Each family has its own rituals. Some are complex and require going to a church or synagogue or temple. Others are simple, needing only the family and their personal space. There are as many ways of performing family rituals as there are families!
A great family ritual begins with a central idea. What are you celebrating? Take the time to define the reason for the ritual, and make sure everyone knows it. This helps everyone, young and old alike, in truly being a part of the ritual as opposed to simply attending it.
Create a visual focus. An altar is a great way to focus people, especially the very young. There is no right or wrong about setting up an altar, and you are limited only by your imagination. A good altar might include a statue or image that represents Deity to your family, an altar cloth of some kind, a candle (or many) to light the space, some incense or essential oil, and some water and salt for blessing and cleansing.
Rituals should engage each of the five senses. Sight is easy, because you can see everything around you, but try to have items that are only used in your family ritual that you can bring out. Have a specific image of your Deity or a special candle holder, which helps set the tone.
Your hearing can be brought into ritual with a piece of quiet music, soft singing or chanting, or even raucous playing of drums. Children especially enjoy making sounds with bells, drums and shakers, and it allows them to be fully a part of the ritual.
Your sense of smell is important, too. Use a light incense if you like, or a scented oil in a burner. If artificial scents are an issue due to asthma or allergies, you might consider something like eucalyptus (which has beneficial effects for sinus problems) or natural flowers.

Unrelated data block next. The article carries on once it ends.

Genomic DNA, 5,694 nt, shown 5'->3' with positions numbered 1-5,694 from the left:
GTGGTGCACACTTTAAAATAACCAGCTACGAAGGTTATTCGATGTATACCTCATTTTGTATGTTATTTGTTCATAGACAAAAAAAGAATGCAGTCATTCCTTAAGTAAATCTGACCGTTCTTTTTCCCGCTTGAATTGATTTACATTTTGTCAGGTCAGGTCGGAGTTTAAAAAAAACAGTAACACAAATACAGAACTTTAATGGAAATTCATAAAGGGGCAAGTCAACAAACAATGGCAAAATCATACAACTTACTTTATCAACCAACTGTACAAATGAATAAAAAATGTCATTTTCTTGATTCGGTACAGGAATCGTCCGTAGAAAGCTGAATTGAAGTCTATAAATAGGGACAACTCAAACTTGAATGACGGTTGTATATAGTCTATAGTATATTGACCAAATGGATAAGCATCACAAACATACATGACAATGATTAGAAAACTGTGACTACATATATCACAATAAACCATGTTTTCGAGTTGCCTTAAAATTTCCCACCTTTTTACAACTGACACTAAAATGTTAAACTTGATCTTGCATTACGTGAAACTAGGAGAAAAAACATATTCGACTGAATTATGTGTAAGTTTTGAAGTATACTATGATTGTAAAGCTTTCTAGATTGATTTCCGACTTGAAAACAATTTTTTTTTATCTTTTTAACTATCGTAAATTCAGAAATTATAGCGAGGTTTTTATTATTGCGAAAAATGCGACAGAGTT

Accessing your sense of taste during a ritual can be fun! Share a loaf of home-made bread, a special cheese with crackers, and some juice or wine. You might decide to make the meal itself your central focus, in which case your table could double as your altar. The sky is the limit when it comes to sharing food together, which really is one of the earliest rituals we know of.
Touching happens throughout ritual. You touch the altar items, the food, the candles. You also touch one another, holding hands for prayer or songs. You could try something different to mix it up, too, such as sitting in a circle with everyone's feet touching instead of hands.
Spirit, while not a sense in the strictest sense, is what lies behind the ritual itself. As a family engages in ritual, they also engage in touching one another's Spirits or souls. There is a special closeness that arises from sitting together in silence, worshipping. Holding a little one in your lap while meditating might seem difficult, but it holds its own charms.
Ritual is what you make of it. Make it something special, something amazing to share with your family. Make ritual a theme in your new year!
If you're interested in learning more about prayer, or reading about local prayer events in Keene and the surrounding area, follow Rev. Allyson here (click the subscribe button) or on her blog, The Temple of Joy. If you have any comments or questions, don't hesitate to ask in the comments below, or by e-mailing Rev. Allyson at email@example.com.